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July 24, 2018

Bernhard Langer

St Andrews, Fife, Scotland, United Kingdom

TOM CARLISLE: Fresh from Carnoustie, we spoke last year after your victory at Porthcawl how much you were looking forward to coming to St. Andrews and the week is finally here.

What are you motions going into The Senior Open?

BERNHARD LANGER: It's always fantastic to come back to the Old Course. It could always be the last time, when you reach our age, you never know when there's going to be another opportunity. It was awesome to be at Carnoustie, and then we play St. Andrews back-to-back. It doesn't get much better than that.

I love links golf and I love playing those championship courses, and it's great to be here and to have this kind of weather and the way the golf course looks is phenomenal.

TOM CARLISLE: Your season so far, I noticed you haven't finished outside the Top-20 since about March. And you've had a victory this year, as well. Really looking forward to this form-wise?

BERNHARD LANGER: Yeah, the season's been good. Hasn't been exceptional, but it's been good and I had three or four chances to win. WON once and lost a couple of playoffs but pretty steady.

Yeah, hope to get it into gear here soon and hopefully win one or two major championships before the major season is over, and then gear up for the playoffs and the Schwab Cup towards the end of the year.

Q. Was last week as good a preparation you could have had for The Open and a links golf and the way you played?
BERNHARD LANGER: Yeah, I think it was good preparation, just to play on links turf and to get the feel of the ground and the sand and the heavy wind and that kind of stuff. I think it was good. I can't see a much better preparation than that. So I'm excited about this week and looking forward to it.

Q. Mentally, the batteries, how are those -- wearing down at all?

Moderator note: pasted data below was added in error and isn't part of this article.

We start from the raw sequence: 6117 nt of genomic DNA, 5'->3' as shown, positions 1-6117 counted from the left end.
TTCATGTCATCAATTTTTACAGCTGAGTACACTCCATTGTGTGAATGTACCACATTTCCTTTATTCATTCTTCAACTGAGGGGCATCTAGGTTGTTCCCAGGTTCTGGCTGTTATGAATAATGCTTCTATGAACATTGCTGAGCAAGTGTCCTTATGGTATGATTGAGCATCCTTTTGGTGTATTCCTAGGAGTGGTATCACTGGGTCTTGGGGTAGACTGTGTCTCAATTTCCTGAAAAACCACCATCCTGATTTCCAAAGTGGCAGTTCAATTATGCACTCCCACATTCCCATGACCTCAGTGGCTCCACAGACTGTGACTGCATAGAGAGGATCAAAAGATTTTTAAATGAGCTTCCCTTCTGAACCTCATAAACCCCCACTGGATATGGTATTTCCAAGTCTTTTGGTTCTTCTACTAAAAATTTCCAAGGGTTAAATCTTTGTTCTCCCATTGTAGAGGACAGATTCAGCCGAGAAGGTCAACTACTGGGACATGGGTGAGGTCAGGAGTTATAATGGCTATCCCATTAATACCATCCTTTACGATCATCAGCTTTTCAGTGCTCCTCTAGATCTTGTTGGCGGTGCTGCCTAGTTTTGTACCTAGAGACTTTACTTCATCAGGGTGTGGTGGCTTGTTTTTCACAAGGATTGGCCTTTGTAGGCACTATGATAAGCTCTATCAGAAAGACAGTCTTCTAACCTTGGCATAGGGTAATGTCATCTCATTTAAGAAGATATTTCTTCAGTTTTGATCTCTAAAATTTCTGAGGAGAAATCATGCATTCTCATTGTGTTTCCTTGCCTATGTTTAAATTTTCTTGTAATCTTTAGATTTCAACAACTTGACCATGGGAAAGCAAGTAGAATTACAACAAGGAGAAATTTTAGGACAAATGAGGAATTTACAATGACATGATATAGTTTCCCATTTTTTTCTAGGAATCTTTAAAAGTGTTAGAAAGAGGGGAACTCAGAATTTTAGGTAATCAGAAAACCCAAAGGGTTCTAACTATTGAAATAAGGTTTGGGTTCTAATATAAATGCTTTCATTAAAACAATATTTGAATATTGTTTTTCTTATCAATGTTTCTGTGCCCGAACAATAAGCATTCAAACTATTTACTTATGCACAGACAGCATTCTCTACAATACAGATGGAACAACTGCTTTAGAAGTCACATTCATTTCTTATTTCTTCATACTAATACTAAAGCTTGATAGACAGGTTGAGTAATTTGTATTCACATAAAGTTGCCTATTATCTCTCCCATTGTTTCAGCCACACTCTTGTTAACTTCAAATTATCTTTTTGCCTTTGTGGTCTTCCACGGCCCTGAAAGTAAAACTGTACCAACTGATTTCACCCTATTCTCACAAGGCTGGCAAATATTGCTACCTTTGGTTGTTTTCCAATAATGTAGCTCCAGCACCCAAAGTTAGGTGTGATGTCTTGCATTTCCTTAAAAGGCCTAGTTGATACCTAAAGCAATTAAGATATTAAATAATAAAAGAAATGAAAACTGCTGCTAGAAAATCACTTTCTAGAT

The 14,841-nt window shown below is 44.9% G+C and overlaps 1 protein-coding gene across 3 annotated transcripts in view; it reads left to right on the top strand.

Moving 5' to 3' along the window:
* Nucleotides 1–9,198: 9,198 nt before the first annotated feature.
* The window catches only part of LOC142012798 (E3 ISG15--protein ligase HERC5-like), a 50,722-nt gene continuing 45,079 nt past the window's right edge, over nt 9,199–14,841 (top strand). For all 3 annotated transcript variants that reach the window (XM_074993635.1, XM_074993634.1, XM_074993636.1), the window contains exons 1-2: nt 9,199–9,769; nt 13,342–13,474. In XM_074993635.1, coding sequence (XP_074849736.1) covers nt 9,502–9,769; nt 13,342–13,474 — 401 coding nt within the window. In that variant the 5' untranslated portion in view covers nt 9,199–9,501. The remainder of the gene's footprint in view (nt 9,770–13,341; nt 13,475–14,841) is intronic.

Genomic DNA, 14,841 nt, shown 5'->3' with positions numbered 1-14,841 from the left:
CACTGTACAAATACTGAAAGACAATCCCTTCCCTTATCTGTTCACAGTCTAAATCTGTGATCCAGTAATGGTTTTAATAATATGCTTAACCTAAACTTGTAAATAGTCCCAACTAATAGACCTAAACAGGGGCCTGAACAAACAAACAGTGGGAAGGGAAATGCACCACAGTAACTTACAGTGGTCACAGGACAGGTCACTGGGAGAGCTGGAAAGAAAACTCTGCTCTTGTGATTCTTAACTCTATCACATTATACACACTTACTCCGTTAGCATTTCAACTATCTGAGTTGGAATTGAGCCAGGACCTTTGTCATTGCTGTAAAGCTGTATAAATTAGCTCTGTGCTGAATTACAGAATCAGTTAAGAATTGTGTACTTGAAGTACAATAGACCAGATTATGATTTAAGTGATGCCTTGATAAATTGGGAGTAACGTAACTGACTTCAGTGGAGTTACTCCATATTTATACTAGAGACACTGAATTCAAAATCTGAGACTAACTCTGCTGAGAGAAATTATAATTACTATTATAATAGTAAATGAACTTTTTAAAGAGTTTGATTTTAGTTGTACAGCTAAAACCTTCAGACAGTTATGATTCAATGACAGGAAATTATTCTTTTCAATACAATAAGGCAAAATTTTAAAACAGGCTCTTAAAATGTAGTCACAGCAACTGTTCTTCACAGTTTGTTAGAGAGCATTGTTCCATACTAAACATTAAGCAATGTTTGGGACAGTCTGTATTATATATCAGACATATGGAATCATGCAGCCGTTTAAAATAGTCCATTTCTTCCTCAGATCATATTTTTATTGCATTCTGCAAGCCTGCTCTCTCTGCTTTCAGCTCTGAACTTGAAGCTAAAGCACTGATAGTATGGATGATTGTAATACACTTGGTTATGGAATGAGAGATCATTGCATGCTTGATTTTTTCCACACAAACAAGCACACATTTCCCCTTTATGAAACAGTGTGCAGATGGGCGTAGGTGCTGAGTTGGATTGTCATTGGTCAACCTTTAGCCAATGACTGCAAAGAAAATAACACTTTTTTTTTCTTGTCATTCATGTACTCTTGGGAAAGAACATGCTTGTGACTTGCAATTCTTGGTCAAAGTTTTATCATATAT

BERNHARD LANGER: Hopefully not. I'm 60, I have lapses here and there, but I took yesterday off pretty much. I practised a little on the short game but nothing strenuous. Had my guy, Norbert, work on my body a little bit and got some relaxation and some stretching in. Didn't do a great deal. Today was the Pro-Am, and tomorrow will probably be the hardest day of the week for me just playing a practise round and getting the game ready.

But I should be okay. I can look forward to a couple of weeks off after this, and I'm sure the adrenaline will keep me going. Just, you know, playing in the Senior Open and here at St. Andrews, that's enough to keep your juices flowing.

Q. Wondered if you could remember the first time you came to St. Andrews?
BERNHARD LANGER: I don't remember any vivid details. It could have been 1976 or 1978, one of those, but I do remember, I didn't like the course, at all. Just played the first time, one of my first links experiences whatsoever, and I just thought, this is not golf. You're standing on a tee, you see a couple of sand dunes and you don't know where to go and you hit it and you think it's good, and then you end up in a pot bunker and just blind shots. Yeah, I wasn't used to that, basically, and I was pretty green behind the ears, or whatever you call it.

So it took a little bit, and yeah, once I got around the second, the third, the fourth time, it started to grow on me and then later, I really learned that it's a phenomenal design and it's a great test of golf. It doesn't matter which way the wind blows. It can be as tough downwind as it is into the wind or crosswind. I learned to love the golf course now and always enjoy coming back here.

Q. Of the many tournaments you won, including two green jackets, winning here this week at the Home of Golf in the Senior Open, where would that rank in your career in terms of achievement?
BERNHARD LANGER: It would certainly rank up there. I've been blessed with a long and successful career. I've won all over the world and played Ryder Cups and won a couple of majors on the regular tour and ten on the Senior Tour, won in my home country. All of those rank up there.

Yeah, winning here at St. Andrews would mean a lot, no doubt about it.

Q. You said you had an easy day yesterday. Many people would say that after 72 holes of Carnoustie and this coming up, they would not have wanted to pick up a golf club. Why, on an easy day, do you still want to do chipping and putting?